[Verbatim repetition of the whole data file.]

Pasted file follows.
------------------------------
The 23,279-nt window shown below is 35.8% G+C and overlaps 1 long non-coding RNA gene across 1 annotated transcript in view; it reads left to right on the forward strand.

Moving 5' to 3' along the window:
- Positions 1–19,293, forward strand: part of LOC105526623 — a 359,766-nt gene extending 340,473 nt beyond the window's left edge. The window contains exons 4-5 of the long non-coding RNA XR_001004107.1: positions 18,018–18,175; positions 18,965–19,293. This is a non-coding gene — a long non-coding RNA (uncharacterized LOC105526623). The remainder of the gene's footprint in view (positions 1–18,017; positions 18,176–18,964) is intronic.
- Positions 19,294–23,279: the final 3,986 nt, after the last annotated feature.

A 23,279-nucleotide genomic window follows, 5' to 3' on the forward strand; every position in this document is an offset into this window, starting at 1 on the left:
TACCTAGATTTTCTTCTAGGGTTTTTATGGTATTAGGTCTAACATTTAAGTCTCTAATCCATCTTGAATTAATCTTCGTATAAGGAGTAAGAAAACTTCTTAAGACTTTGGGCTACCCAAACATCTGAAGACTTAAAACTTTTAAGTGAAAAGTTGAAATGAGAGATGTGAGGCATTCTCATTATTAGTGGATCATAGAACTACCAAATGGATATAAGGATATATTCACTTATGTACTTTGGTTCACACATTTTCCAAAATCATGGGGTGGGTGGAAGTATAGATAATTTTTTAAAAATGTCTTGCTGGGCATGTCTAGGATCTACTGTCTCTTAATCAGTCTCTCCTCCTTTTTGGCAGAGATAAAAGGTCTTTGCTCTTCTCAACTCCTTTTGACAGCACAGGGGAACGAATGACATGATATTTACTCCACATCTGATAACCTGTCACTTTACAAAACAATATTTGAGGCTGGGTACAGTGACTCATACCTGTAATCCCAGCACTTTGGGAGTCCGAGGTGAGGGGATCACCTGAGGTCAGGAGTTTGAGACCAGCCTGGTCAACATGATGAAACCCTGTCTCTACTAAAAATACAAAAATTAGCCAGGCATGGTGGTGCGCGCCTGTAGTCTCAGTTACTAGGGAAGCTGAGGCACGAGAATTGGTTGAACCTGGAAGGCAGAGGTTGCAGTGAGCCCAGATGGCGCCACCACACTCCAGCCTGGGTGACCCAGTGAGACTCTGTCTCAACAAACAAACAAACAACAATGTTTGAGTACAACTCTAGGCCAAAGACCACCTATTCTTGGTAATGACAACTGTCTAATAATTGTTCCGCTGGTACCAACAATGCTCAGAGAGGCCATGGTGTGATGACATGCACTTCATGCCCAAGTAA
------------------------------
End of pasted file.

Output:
The 23,279-nt window shown below is 35.8% G+C and overlaps 1 long non-coding RNA gene across 1 annotated transcript in view; it reads left to right on the forward strand.

Moving 5' to 3' along the window:
- Positions 1–19,293, forward strand: part of LOC105526623 — a 359,766-nt gene extending 340,473 nt beyond the window's left edge. The window contains exons 4-5 of the long non-coding RNA XR_001004107.1: positions 18,018–18,175; positions 18,965–19,293. This is a non-coding gene — a long non-coding RNA (uncharacterized LOC105526623). The remainder of the gene's footprint in view (positions 1–18,017; positions 18,176–18,964) is intronic.
- Positions 19,294–23,279: the final 3,986 nt, after the last annotated feature.

A 23,279-nucleotide genomic window follows, 5' to 3' on the forward strand; every position in this document is an offset into this window, starting at 1 on the left:
TACCTAGATTTTCTTCTAGGGTTTTTATGGTATTAGGTCTAACATTTAAGTCTCTAATCCATCTTGAATTAATCTTCGTATAAGGAGTAAGAAAACTTCTTAAGACTTTGGGCTACCCAAACATCTGAAGACTTAAAACTTTTAAGTGAAAAGTTGAAATGAGAGATGTGAGGCATTCTCATTATTAGTGGATCATAGAACTACCAAATGGATATAAGGATATATTCACTTATGTACTTTGGTTCACACATTTTCCAAAATCATGGGGTGGGTGGAAGTATAGATAATTTTTTAAAAATGTCTTGCTGGGCATGTCTAGGATCTACTGTCTCTTAATCAGTCTCTCCTCCTTTTTGGCAGAGATAAAAGGTCTTTGCTCTTCTCAACTCCTTTTGACAGCACAGGGGAACGAATGACATGATATTTACTCCACATCTGATAACCTGTCACTTTACAAAACAATATTTGAGGCTGGGTACAGTGACTCATACCTGTAATCCCAGCACTTTGGGAGTCCGAGGTGAGGGGATCACCTGAGGTCAGGAGTTTGAGACCAGCCTGGTCAACATGATGAAACCCTGTCTCTACTAAAAATACAAAAATTAGCCAGGCATGGTGGTGCGCGCCTGTAGTCTCAGTTACTAGGGAAGCTGAGGCACGAGAATTGGTTGAACCTGGAAGGCAGAGGTTGCAGTGAGCCCAGATGGCGCCACCACACTCCAGCCTGGGTGACCCAGTGAGACTCTGTCTCAACAAACAAACAAACAACAATGTTTGAGTACAACTCTAGGCCAAAGACCACCTATTCTTGGTAATGACAACTGTCTAATAATTGTTCCGCTGGTACCAACAATGCTCAGAGAGGCCATGGTGTGATGACATGCACTTCATGCCCAAGTAA